Take advantage of board games’ new day in the sun |
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Take advantage of board games’ new day in the sun

Nate Smallwood | Tribune-Review
Board games line a wall on the second floor of S.W. Randall Toyes and Giftes downtown on Jan. 16, 2018.
Nate Smallwood | Tribune-Review
Board games line a wall on the second floor of S.W. Randall Toyes and Giftes downtown on Jan. 16, 2018.
Nate Smallwood | Tribune-Review
Board games line a wall on the second floor of S.W. Randall Toyes and Giftes downtown on Jan. 16, 2018.
Nate Smallwood | Tribune-Review
Kendamas line a shelf inside of S.W. Randall Toyes and Giftes downtown on Jan. 16, 2018.
Board games families have played for generations, including 'Life,' remain popular today, according to sales staff at S.W. Randall Toyes and Giftes in Pittsburgh.
Sweets Kendamas makes a popular seller for people looking for a skills' challenge, and parents looking to direct their children away from 'screens,' according to S.W. Randall Toyes and Giftes in Pittsburgh.
Pandemic board game
Junk Art game
Drop Mix game

Maclain Eardley may have one of the most fun job descriptions imaginable.

Manager and buyer for S.W. Randall Toyes and Giftes in Pittsburgh, he tries out new games, stocks those he believes will appeal to customers, and demonstrates some toys/games to shoppers who buy them on the spot.

The store has hundreds of board games for sale, and Eardley is reluctant to name single popular selections.

“There are so many small publishers getting games out there. Game conventions are growing in size,” he says, and expanding the market.

“By our calculations, we are in the golden age of board games,” Kyle Engen, founder and steward of operations at the Interactive Museum of Gaming and Puzzlery, told the Washington Post.

Matthew Hudak, toys and games analyst with Euromonitor International, agrees, citing a recent market report that sales of games and puzzles grew by 15 percent in 2016.

“It’s something that has been bubbling up for years now, but 2016 was the most influential year for board games,” he told the Washington Post. “It’s massive. There were more than 5,000 board games introduced into the U.S. market last year.”

According to Hudak, traditional board games are still the bulk of the market, but hobby board games, catered for adults, pushed the category’s growth to the next level. “It’s become a new go-to social activity,” he adds.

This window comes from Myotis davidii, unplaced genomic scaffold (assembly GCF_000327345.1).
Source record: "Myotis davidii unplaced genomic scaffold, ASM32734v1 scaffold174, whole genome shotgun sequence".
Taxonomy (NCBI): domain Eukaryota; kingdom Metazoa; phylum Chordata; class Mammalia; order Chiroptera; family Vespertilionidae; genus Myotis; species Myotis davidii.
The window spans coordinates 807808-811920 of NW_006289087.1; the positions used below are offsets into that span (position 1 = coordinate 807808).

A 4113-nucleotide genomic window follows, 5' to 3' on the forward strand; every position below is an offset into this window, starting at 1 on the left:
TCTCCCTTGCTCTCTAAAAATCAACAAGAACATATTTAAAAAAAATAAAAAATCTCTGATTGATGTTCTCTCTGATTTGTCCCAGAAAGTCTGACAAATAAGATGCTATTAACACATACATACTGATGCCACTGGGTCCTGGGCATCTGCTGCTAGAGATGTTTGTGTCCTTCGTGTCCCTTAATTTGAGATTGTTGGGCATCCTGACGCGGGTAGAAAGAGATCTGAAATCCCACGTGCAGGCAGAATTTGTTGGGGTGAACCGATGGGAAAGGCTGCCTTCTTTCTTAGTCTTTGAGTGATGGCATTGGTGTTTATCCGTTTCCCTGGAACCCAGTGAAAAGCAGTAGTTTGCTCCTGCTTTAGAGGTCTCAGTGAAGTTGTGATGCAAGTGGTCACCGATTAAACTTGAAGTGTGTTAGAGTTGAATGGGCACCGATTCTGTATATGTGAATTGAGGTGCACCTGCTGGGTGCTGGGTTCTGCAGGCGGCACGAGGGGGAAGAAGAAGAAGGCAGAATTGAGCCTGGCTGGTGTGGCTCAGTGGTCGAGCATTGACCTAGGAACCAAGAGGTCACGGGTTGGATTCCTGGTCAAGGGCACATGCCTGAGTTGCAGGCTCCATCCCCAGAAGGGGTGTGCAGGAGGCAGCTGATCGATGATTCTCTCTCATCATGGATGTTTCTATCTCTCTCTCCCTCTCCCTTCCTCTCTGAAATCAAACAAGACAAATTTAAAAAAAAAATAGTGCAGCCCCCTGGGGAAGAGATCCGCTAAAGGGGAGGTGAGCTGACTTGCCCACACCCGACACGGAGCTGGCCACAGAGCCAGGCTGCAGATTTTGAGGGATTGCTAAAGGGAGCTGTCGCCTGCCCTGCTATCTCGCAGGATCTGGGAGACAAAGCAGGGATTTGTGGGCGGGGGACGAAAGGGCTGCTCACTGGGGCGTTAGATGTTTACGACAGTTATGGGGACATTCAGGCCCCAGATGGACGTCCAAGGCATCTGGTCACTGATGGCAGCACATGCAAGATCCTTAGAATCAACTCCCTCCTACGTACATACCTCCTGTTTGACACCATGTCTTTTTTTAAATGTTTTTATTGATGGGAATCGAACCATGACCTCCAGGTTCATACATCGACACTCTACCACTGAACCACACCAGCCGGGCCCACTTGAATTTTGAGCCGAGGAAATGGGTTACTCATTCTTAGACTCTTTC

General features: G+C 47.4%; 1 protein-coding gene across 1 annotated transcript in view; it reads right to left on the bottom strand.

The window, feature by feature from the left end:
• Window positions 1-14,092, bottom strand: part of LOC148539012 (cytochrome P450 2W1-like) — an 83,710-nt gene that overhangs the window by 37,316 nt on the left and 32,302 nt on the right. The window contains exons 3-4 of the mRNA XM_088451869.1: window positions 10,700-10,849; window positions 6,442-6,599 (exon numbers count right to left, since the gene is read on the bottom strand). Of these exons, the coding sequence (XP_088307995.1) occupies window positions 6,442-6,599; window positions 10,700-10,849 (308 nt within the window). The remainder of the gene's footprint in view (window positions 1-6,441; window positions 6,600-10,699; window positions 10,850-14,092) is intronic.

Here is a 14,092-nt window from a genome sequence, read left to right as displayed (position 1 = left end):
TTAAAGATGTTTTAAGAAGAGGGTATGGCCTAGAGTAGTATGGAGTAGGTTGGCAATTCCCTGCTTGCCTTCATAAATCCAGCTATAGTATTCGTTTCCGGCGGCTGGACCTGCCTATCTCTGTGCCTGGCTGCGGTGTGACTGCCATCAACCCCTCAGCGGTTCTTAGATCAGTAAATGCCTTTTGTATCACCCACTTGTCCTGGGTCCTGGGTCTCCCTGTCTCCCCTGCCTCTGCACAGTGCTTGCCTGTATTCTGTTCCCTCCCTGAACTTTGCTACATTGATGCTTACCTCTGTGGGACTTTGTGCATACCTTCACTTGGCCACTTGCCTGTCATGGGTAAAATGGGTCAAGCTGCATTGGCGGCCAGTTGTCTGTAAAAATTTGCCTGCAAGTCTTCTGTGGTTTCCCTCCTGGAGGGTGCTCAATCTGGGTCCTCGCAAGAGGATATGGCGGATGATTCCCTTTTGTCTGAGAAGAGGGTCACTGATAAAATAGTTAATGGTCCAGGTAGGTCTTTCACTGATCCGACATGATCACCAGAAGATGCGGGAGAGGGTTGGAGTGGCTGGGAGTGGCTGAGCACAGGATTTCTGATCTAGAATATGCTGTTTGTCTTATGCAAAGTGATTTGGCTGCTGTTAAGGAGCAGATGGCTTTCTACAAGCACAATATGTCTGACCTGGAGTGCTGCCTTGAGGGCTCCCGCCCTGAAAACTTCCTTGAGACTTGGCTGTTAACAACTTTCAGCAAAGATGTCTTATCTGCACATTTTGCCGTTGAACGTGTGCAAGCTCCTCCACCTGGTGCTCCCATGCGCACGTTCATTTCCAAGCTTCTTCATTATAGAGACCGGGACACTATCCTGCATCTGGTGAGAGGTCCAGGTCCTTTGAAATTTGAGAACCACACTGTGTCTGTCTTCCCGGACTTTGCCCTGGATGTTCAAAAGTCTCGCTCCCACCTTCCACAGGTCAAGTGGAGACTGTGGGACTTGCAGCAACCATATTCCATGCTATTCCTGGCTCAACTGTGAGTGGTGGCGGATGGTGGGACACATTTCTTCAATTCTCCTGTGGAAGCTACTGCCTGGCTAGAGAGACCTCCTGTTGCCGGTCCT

There’s plenty of speculation about who or what is driving the boom — video games, the internet, millennials preferring to socialize at home — but Barry “BJ” Rozas, a lawyer from Louisiana who moonlights as a board game reviewer, says it comes down to one thing: “Today’s games are better.”

Rozas, a veteran gamer who created the blog Board Game Gumbo to share his passion for hobby games, credits creative game designers with getting people excited about board games again. Some of his favorites for beginners include Ticket to Ride, Carcassonne and Pandemic.

Classic, strategic games many baby boomers and their children grew up with, like Clue, variations on Monopoly, Life, Stratego, even Chutes and Ladders, remain popular at S.W. Randall Toyes.

And people are still bending themselves into pretzel shapes on Twister mats, Eardley says.

“I’ve been saying for years there will be sort of a revolt against electronics, with families saying they need to have more family time,” he says.

Newer, hip strategy games cater to teens and college students, while adults like party games or intense strategy games, he says.

“One new game I actually rushed to order one week before Christmas is ‘What do you meme? ‘” Eardley says.

The card game, meant for adults, involves competing to create the funniest meme by pairing caption cards with the photo card in play. A rotating judge picks the best combination each round, according to the game’s website.

“Memes (a humorous image, video, piece of text) are really popular with people right now. That was a game I knew would do well and we sold tons of it. People seemed to know about it already. I think it had huge social media exposure,” he says.

DropMix, an interactive card game that plays music through an app, was not the hot seller Eardley hoped it might be, but the $100-plus price tag might have been a big factor, he says.

Games that invite others to join in and challenge skill levels remain popular.

“I sell a lot of travel (chess) sets. They have vinyl boards and plastic pieces. People play in Market Square,” Eardley says.

One toy that requires hand/eye coordination and offers a balancing challenge that sells well in his store is the Kendama.

The Japanese skill toy has three cups and a spike that may remind many adults of an upgraded paddle, string and ball game they played as kids.

“It’s a ball and cup type of toy. The ball is attached to the handle and you try to get it onto the spike,” he says.

“When I’m playing with it in the store and people see what is. … They say, ‘That’s just like wood and string.’ It builds hand/eye coordination. Kids film themselves and post each other (on social media). It’s funny to think that toys like that are classics. It’s not a screen. It’s mobile. You can play with groups and try to master tricks,” he says.

Eardley has some thoughts about the resurgence in competitive toys and board games.

“I think it’s a combination of people knowing kids spend too much time on electronics. It’s very social to play some of the games, especially party games. Some people who haven’t been exposed (to board games) don’t think they will like it. Then they try it and think, ‘That wasn’t so bad,’” he says.

And then there is the nostalgia factor, says Eardley, who spent New Year’s Eve playing board games with family members.

Parents and grandparents enjoy introducing children to rainy day and snowy day games they played as youngsters and with their own families, he says.